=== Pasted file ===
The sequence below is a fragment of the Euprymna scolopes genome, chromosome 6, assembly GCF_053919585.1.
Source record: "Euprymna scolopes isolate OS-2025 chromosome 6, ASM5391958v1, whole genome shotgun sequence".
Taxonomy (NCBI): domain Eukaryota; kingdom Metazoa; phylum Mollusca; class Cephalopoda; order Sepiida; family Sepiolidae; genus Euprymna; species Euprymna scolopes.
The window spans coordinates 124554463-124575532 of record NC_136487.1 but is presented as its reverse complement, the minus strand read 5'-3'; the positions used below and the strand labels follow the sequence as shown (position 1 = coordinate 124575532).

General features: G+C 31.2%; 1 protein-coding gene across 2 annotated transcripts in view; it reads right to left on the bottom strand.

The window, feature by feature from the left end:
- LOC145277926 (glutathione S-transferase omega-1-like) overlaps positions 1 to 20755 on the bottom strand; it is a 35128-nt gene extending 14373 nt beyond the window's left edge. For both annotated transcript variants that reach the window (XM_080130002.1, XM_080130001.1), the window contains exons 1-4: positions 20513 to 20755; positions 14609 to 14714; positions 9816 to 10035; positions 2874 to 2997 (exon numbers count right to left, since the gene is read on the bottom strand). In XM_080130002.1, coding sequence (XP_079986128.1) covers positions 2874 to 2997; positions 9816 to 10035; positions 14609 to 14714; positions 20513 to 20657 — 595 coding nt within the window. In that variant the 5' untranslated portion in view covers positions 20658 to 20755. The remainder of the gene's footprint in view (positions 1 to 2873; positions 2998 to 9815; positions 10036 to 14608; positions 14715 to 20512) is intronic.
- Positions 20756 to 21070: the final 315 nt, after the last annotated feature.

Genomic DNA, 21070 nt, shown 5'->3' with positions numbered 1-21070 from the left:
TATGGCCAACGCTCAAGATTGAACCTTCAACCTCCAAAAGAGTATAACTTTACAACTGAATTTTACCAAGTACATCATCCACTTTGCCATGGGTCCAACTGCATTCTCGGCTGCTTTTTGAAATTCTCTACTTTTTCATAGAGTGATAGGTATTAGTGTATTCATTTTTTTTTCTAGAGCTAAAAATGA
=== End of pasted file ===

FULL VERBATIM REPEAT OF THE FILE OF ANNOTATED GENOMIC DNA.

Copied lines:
The sequence below is a fragment of the Euprymna scolopes genome, chromosome 6, assembly GCF_053919585.1.
Source record: "Euprymna scolopes isolate OS-2025 chromosome 6, ASM5391958v1, whole genome shotgun sequence".
Taxonomy (NCBI): domain Eukaryota; kingdom Metazoa; phylum Mollusca; class Cephalopoda; order Sepiida; family Sepiolidae; genus Euprymna; species Euprymna scolopes.
The window spans coordinates 124554463-124575532 of record NC_136487.1 but is presented as its reverse complement, the minus strand read 5'-3'; the positions used below and the strand labels follow the sequence as shown (position 1 = coordinate 124575532).

General features: G+C 31.2%; 1 protein-coding gene across 2 annotated transcripts in view; it reads right to left on the bottom strand.

The window, feature by feature from the left end:
- LOC145277926 (glutathione S-transferase omega-1-like) overlaps positions 1 to 20755 on the bottom strand; it is a 35128-nt gene extending 14373 nt beyond the window's left edge. For both annotated transcript variants that reach the window (XM_080130002.1, XM_080130001.1), the window contains exons 1-4: positions 20513 to 20755; positions 14609 to 14714; positions 9816 to 10035; positions 2874 to 2997 (exon numbers count right to left, since the gene is read on the bottom strand). In XM_080130002.1, coding sequence (XP_079986128.1) covers positions 2874 to 2997; positions 9816 to 10035; positions 14609 to 14714; positions 20513 to 20657 — 595 coding nt within the window. In that variant the 5' untranslated portion in view covers positions 20658 to 20755. The remainder of the gene's footprint in view (positions 1 to 2873; positions 2998 to 9815; positions 10036 to 14608; positions 14715 to 20512) is intronic.
- Positions 20756 to 21070: the final 315 nt, after the last annotated feature.

Genomic DNA, 21070 nt, shown 5'->3' with positions numbered 1-21070 from the left:
TATGGCCAACGCTCAAGATTGAACCTTCAACCTCCAAAAGAGTATAACTTTACAACTGAATTTTACCAAGTACATCATCCACTTTGCCATGGGTCCAACTGCATTCTCGGCTGCTTTTTGAAATTCTCTACTTTTTCATAGAGTGATAGGTATTAGTGTATTCATTTTTTTTTCTAGAGCTAAAAATGA